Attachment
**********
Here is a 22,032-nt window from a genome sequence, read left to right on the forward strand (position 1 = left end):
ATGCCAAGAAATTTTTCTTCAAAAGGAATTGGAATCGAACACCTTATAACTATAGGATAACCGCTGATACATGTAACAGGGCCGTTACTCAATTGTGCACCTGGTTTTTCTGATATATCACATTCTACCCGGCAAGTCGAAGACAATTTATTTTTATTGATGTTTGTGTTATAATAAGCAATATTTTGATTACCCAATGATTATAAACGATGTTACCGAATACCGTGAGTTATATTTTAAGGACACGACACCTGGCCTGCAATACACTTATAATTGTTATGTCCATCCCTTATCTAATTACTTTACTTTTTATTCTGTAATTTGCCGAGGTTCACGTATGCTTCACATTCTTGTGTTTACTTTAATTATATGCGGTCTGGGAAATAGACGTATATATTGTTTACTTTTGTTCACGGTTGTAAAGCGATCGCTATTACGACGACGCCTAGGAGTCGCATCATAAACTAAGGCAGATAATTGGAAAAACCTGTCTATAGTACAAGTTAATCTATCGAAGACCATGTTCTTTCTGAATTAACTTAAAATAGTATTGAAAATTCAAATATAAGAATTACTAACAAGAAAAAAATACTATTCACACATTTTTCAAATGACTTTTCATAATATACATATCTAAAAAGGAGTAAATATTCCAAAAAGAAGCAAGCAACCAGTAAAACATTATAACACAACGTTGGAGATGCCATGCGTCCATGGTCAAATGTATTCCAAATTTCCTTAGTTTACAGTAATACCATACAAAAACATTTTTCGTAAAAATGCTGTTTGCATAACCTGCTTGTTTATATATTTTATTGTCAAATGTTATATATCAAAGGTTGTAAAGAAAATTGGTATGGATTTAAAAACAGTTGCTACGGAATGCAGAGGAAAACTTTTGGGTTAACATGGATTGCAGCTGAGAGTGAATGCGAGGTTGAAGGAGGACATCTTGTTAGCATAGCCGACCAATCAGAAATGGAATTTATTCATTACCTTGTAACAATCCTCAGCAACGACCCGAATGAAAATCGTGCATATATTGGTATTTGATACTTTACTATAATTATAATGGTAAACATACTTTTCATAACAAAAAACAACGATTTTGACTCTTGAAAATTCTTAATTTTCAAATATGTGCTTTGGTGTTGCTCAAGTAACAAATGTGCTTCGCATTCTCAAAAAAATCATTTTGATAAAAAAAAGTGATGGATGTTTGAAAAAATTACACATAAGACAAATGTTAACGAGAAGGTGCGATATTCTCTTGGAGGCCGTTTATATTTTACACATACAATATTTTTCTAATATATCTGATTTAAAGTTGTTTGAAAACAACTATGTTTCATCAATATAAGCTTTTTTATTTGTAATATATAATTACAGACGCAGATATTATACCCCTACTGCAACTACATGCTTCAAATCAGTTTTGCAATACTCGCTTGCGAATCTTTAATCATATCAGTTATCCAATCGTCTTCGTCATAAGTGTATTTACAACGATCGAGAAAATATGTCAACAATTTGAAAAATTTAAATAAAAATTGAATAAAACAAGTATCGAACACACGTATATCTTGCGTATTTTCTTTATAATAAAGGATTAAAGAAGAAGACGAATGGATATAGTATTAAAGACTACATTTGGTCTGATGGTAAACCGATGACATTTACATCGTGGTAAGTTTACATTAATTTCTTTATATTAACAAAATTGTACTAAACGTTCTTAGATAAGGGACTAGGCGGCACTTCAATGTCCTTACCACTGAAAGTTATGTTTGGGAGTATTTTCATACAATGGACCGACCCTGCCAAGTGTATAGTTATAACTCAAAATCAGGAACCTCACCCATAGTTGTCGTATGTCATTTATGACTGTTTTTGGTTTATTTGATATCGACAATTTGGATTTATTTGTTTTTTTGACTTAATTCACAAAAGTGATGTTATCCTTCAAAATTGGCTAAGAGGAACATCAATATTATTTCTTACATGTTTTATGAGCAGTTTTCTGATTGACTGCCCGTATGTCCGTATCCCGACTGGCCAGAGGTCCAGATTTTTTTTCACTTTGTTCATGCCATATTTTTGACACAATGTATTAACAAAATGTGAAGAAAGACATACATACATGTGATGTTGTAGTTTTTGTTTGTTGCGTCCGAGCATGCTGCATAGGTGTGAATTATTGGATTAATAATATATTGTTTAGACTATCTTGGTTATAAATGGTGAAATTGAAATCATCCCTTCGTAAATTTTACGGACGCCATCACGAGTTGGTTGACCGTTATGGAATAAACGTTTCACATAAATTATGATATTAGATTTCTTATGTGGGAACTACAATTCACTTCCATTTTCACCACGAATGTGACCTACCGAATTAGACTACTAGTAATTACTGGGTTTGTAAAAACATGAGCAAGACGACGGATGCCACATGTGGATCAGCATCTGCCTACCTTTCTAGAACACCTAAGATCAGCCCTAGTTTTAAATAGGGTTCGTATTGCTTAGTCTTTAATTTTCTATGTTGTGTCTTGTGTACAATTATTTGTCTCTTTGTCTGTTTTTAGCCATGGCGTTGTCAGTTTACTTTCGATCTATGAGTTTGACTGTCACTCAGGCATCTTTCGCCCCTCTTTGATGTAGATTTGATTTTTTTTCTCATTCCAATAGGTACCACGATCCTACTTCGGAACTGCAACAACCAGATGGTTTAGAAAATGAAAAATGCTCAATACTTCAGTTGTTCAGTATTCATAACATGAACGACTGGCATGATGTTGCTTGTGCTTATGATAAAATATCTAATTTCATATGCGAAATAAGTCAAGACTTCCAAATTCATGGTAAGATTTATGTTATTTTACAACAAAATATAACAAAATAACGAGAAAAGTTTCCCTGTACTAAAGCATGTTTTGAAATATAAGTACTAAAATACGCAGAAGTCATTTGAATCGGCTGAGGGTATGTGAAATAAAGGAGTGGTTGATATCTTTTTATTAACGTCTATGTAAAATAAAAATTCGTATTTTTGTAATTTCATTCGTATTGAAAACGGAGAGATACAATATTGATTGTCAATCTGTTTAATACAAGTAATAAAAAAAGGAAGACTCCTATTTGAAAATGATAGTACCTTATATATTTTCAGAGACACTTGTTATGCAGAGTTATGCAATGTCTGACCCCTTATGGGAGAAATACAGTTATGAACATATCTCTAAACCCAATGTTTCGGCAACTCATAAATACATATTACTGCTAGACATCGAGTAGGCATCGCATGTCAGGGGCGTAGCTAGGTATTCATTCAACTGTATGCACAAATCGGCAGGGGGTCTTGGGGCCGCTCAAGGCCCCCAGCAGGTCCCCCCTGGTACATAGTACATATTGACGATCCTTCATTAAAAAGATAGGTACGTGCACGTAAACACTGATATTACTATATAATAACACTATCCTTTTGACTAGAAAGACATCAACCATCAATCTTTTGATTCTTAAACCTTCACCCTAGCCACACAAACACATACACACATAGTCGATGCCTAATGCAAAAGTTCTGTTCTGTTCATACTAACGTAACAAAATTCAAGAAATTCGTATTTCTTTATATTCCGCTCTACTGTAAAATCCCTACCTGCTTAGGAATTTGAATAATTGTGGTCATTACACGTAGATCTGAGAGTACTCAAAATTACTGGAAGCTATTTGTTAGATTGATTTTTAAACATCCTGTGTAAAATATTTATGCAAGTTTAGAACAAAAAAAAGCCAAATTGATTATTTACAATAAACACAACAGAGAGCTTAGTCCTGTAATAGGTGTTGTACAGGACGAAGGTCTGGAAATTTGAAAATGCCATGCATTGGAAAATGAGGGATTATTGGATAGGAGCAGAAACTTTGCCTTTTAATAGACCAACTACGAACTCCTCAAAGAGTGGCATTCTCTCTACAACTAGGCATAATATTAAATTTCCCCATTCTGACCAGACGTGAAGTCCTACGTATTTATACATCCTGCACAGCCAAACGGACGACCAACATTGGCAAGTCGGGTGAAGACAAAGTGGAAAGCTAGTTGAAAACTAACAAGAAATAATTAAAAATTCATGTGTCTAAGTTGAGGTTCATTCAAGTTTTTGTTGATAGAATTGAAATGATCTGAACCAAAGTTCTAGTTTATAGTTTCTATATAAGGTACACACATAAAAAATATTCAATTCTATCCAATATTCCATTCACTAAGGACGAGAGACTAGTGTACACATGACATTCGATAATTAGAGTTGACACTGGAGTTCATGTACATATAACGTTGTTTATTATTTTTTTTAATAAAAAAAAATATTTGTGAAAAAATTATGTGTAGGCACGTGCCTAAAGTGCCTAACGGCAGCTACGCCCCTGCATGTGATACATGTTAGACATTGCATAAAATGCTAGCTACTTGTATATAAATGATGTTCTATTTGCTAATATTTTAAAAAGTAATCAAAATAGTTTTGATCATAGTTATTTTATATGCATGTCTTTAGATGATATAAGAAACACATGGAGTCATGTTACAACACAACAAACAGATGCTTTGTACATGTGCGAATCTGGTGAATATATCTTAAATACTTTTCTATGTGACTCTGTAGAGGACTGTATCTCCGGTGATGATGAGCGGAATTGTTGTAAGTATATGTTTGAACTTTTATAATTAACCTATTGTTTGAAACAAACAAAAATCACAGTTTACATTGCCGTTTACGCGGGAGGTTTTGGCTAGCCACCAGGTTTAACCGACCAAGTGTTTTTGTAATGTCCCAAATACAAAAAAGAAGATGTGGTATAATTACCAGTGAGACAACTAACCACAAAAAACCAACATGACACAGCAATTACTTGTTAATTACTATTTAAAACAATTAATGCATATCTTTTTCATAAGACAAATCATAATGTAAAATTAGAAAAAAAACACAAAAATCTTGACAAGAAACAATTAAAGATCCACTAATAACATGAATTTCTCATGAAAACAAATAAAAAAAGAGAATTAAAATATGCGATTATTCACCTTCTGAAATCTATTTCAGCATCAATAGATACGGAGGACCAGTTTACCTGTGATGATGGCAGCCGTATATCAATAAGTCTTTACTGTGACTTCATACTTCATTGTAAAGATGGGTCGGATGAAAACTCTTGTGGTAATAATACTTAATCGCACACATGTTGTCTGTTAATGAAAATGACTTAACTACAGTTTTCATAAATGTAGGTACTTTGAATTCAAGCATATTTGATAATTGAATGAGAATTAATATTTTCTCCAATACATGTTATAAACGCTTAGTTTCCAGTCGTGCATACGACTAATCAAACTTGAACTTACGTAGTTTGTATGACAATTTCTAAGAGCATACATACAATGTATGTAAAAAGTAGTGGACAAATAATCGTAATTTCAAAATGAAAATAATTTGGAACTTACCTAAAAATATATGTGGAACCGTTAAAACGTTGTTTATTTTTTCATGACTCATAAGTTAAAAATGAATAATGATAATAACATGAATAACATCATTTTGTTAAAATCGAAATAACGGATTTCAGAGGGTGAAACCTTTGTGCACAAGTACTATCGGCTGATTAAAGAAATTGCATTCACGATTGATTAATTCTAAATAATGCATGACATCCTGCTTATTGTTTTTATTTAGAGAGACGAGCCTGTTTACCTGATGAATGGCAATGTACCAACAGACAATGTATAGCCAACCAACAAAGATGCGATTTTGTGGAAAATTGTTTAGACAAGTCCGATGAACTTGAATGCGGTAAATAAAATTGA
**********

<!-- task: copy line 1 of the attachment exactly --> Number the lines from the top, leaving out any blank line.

Here is a 22,032-nt window from a genome sequence, read left to right on the forward strand (position 1 = left end):